What is the Nordic model?
The Nordic model is the combination of social and economic systems adopted by the Nordic countries. It combines features of capitalism, such as a market economy and economic efficiency, with social benefits, such as state pensions and income distribution. Also known as the Scandinavian model, it is most often associated with the Scandinavian countries: Sweden, Norway, Finland, Denmark and Iceland.
Key points to remember
- The Nordic model combines elements of capitalism and socialism.
- Important features of the Nordic model include the public provision of social services, investment in human capital services and a strong social safety net.
- Risk sharing across society is an essential component of the Nordic model.
Understanding the Nordic model
The Nordic model encompasses both the welfare state and globalization, two approaches to government that can sometimes be seen as opposites. The main aspects of the Nordic model include the public provision of social services financed by taxes; investment in education, child care and other human capital services; and strong labor protections through unions and the social safety net. There is no minimum wage because unions keep wages high.
The Nordic model emphasizes society-wide risk sharing and the use of a social safety net to help workers and families adapt to the changes in the global economy brought about through increased global competition for goods and services. These Scandinavian economies have benefited from cultural homogeneity, political freedoms and low levels of corruption.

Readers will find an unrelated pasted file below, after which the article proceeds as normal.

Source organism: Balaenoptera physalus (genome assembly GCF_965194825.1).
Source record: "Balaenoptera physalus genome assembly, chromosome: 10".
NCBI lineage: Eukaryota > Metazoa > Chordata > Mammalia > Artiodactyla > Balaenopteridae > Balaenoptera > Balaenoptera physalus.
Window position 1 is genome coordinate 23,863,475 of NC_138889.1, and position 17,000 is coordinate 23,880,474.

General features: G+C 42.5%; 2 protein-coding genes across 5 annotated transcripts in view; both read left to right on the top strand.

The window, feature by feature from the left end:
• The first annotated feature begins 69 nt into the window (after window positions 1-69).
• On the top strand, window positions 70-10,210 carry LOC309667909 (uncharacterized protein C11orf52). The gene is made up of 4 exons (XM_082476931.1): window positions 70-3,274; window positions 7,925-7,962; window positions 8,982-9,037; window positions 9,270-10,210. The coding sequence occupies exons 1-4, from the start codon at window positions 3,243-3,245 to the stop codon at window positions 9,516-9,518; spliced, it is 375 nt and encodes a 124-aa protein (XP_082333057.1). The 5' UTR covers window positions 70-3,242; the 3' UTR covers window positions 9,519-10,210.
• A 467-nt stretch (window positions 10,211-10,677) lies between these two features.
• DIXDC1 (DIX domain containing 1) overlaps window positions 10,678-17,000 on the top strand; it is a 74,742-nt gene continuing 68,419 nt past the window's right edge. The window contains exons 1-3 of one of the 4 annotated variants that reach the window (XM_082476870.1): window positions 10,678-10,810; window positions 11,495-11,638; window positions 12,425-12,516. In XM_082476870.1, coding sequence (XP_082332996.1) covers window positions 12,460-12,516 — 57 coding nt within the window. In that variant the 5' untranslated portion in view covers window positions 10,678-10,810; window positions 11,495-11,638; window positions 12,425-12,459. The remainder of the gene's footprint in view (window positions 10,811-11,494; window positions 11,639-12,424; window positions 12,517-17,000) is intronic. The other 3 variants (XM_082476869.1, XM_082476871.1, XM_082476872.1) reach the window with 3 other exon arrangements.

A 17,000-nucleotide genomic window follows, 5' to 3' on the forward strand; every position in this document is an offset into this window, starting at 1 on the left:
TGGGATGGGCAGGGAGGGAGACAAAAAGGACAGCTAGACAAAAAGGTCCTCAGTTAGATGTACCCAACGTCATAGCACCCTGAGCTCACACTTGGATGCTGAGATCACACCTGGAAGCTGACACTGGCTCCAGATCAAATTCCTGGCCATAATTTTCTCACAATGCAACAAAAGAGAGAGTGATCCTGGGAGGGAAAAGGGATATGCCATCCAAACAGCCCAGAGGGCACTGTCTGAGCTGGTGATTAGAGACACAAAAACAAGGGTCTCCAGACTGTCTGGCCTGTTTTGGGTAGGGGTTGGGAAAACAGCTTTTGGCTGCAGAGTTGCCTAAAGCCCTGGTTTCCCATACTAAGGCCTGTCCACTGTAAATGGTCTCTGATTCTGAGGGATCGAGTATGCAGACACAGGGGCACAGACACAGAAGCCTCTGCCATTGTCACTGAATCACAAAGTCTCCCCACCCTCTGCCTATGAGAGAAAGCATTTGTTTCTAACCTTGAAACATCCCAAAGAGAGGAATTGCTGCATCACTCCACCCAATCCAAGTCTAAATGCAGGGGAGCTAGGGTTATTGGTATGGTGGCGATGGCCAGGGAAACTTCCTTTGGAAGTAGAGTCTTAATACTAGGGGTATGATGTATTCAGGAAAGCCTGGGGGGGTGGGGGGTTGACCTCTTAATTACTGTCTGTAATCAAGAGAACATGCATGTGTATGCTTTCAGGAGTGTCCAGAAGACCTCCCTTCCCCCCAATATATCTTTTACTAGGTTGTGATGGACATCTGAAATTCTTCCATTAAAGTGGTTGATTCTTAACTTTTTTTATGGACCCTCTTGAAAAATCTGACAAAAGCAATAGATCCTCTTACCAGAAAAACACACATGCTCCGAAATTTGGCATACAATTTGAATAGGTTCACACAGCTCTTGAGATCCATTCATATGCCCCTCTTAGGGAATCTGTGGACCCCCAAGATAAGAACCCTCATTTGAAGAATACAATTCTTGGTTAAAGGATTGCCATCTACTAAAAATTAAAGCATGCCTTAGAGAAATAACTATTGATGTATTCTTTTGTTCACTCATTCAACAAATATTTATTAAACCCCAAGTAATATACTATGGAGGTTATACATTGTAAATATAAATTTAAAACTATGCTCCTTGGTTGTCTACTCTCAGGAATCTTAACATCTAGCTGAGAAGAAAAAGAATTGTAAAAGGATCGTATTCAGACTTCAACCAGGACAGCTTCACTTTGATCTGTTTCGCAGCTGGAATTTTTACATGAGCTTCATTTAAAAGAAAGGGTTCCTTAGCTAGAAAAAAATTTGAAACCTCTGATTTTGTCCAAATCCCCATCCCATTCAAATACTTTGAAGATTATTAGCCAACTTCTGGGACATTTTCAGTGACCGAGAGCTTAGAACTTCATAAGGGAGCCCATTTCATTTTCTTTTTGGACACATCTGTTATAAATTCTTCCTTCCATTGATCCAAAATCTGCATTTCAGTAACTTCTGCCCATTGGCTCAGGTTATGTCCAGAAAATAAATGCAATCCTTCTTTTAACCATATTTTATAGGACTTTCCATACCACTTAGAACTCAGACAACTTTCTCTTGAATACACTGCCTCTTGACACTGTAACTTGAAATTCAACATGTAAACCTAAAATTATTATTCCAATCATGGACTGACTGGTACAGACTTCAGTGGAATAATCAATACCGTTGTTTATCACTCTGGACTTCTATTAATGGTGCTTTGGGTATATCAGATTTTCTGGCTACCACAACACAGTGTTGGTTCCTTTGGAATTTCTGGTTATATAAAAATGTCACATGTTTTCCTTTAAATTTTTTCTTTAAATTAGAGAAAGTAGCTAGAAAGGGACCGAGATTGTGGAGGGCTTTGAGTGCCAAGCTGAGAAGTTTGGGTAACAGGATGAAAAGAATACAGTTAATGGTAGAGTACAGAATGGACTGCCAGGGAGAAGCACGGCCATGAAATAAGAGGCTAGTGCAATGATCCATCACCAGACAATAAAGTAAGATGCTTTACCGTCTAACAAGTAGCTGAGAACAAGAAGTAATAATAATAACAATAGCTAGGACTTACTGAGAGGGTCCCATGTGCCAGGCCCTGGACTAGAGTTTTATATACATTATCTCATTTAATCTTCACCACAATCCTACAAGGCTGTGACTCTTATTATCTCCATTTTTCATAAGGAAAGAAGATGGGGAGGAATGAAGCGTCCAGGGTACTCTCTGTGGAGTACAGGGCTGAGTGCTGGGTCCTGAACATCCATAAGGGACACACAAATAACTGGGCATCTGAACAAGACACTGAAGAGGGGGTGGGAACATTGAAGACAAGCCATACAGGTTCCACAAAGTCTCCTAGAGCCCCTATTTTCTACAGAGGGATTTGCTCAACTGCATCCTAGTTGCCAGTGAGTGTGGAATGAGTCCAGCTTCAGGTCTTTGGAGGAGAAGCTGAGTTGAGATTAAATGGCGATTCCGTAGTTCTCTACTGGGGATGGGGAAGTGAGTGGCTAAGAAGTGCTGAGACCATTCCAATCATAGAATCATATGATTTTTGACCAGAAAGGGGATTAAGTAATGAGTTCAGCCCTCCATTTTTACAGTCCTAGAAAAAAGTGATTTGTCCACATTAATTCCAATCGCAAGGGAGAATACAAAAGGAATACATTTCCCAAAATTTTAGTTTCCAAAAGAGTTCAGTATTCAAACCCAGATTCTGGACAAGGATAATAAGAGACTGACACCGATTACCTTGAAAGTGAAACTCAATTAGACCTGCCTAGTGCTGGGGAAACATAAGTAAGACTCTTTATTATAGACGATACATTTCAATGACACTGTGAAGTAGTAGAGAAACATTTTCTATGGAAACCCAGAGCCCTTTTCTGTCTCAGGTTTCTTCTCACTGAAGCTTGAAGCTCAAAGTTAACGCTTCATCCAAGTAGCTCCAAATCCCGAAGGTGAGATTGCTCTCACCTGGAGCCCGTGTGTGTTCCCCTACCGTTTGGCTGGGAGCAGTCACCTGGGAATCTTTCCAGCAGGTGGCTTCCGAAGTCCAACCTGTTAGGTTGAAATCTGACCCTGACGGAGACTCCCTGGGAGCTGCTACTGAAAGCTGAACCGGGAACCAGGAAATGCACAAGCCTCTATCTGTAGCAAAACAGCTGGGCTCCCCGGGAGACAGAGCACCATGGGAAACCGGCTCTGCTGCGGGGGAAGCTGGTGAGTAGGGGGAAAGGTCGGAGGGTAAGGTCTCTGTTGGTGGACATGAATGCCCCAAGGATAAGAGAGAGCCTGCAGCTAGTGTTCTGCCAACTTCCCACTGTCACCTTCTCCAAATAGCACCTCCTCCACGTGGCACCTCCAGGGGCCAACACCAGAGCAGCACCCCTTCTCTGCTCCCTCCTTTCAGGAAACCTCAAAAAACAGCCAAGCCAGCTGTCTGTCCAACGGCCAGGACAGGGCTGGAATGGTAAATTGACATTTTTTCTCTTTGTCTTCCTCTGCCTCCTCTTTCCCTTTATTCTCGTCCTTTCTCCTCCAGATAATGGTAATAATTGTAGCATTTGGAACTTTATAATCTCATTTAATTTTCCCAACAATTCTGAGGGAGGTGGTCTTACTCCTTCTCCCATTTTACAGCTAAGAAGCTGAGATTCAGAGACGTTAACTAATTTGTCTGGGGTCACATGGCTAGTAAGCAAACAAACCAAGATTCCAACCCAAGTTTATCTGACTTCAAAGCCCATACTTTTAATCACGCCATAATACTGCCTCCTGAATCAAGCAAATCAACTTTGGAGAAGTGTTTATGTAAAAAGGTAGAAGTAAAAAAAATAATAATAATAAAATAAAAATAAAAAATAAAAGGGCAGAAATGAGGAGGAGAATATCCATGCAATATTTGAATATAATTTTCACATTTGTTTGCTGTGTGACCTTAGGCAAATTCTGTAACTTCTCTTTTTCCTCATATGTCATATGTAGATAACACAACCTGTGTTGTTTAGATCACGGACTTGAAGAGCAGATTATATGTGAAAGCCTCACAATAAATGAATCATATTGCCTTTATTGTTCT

Much of the model is based on the evolution of northern cultures over the centuries. Citizens have great confidence in their government and are used to working together to reach compromises and meet the challenges of society through democratic processes. Citizens believe that both public institutions and private companies have their best interests in mind through a general social contract, with an emphasis on equity.
To maintain economic growth while providing social protection services, the Nordic countries need to focus on labor force participation. Nordic governments must create incentives for their citizens to continue working despite generous social benefits. The finances of Nordic governments are generally considered to be solid, with stable economic growth. This was not always the case, as several Nordic countries faced low productivity and high unemployment during the 1990s.
The Nordic model is paid for by some of the highest tax rates in the world.
The Nordic model against the American system
All of this is paid for by some of the highest tax rates in the world. According to the Organization for Economic Co-operation and Development (OECD), tax revenue as a percentage of GDP from income taxes and payroll taxes in 2020 was around 25% in Denmark, 13% in Norway and 19% in Sweden. This compares to the 16.5% of GDP collected by the United States through income taxes and payroll taxes in 2020, according to the Center on Budget and Policy Priorities, a non-partisan research and policy institute based in Washington, DC
According to TradingEconomics.com, in 2020 the highest tax rate in Sweden was 61.85%, Denmark 55.8% and Norway 38.52%. Tax rates in these countries are relatively high on almost all incomes, not just those of the wealthy. In comparison, the highest tax bracket in the United States in 2019 is 37%, and it’s only levied on people who earn $ 510,300 or more ($ 61,250 for married couples filing jointly). There is an ongoing debate in the United States, currently underway in the 2020 presidential election, over whether the Nordic model, also known as democratic socialism, could work here.